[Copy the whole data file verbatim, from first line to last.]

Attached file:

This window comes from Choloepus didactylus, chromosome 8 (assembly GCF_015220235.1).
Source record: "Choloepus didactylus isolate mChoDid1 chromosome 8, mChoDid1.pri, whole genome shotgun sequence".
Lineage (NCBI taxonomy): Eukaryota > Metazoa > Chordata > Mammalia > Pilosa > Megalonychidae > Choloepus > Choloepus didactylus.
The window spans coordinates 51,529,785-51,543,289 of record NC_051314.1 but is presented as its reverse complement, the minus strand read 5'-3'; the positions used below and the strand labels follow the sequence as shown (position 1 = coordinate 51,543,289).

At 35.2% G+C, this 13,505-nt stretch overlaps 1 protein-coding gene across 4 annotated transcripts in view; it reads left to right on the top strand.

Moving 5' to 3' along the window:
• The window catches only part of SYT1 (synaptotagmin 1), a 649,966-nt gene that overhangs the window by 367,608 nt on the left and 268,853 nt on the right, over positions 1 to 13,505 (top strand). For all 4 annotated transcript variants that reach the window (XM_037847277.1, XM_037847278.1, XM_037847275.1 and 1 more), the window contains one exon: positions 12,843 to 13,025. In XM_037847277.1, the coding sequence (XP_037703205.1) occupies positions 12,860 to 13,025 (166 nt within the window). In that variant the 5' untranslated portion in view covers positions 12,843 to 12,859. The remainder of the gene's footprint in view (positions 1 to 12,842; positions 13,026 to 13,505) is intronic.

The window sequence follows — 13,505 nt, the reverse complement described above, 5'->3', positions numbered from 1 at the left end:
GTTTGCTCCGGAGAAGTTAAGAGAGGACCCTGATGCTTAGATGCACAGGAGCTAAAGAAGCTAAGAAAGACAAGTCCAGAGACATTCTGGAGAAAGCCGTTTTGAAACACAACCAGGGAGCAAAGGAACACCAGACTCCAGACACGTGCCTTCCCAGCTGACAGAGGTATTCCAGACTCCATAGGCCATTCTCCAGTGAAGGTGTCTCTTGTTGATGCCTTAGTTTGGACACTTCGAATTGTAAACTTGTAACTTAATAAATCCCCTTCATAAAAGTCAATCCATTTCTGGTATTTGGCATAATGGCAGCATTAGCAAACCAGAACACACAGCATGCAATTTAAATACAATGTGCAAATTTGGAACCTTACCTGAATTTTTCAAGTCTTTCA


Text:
This window comes from Choloepus didactylus, chromosome 8 (assembly GCF_015220235.1).
Source record: "Choloepus didactylus isolate mChoDid1 chromosome 8, mChoDid1.pri, whole genome shotgun sequence".
Lineage (NCBI taxonomy): Eukaryota > Metazoa > Chordata > Mammalia > Pilosa > Megalonychidae > Choloepus > Choloepus didactylus.
The window spans coordinates 51,529,785-51,543,289 of record NC_051314.1 but is presented as its reverse complement, the minus strand read 5'-3'; the positions used below and the strand labels follow the sequence as shown (position 1 = coordinate 51,543,289).

At 35.2% G+C, this 13,505-nt stretch overlaps 1 protein-coding gene across 4 annotated transcripts in view; it reads left to right on the top strand.

Moving 5' to 3' along the window:
• The window catches only part of SYT1 (synaptotagmin 1), a 649,966-nt gene that overhangs the window by 367,608 nt on the left and 268,853 nt on the right, over positions 1 to 13,505 (top strand). For all 4 annotated transcript variants that reach the window (XM_037847277.1, XM_037847278.1, XM_037847275.1 and 1 more), the window contains one exon: positions 12,843 to 13,025. In XM_037847277.1, the coding sequence (XP_037703205.1) occupies positions 12,860 to 13,025 (166 nt within the window). In that variant the 5' untranslated portion in view covers positions 12,843 to 12,859. The remainder of the gene's footprint in view (positions 1 to 12,842; positions 13,026 to 13,505) is intronic.

The window sequence follows — 13,505 nt, the reverse complement described above, 5'->3', positions numbered from 1 at the left end:
GTTTGCTCCGGAGAAGTTAAGAGAGGACCCTGATGCTTAGATGCACAGGAGCTAAAGAAGCTAAGAAAGACAAGTCCAGAGACATTCTGGAGAAAGCCGTTTTGAAACACAACCAGGGAGCAAAGGAACACCAGACTCCAGACACGTGCCTTCCCAGCTGACAGAGGTATTCCAGACTCCATAGGCCATTCTCCAGTGAAGGTGTCTCTTGTTGATGCCTTAGTTTGGACACTTCGAATTGTAAACTTGTAACTTAATAAATCCCCTTCATAAAAGTCAATCCATTTCTGGTATTTGGCATAATGGCAGCATTAGCAAACCAGAACACACAGCATGCAATTTAAATACAATGTGCAAATTTGGAACCTTACCTGAATTTTTCAAGTCTTTCA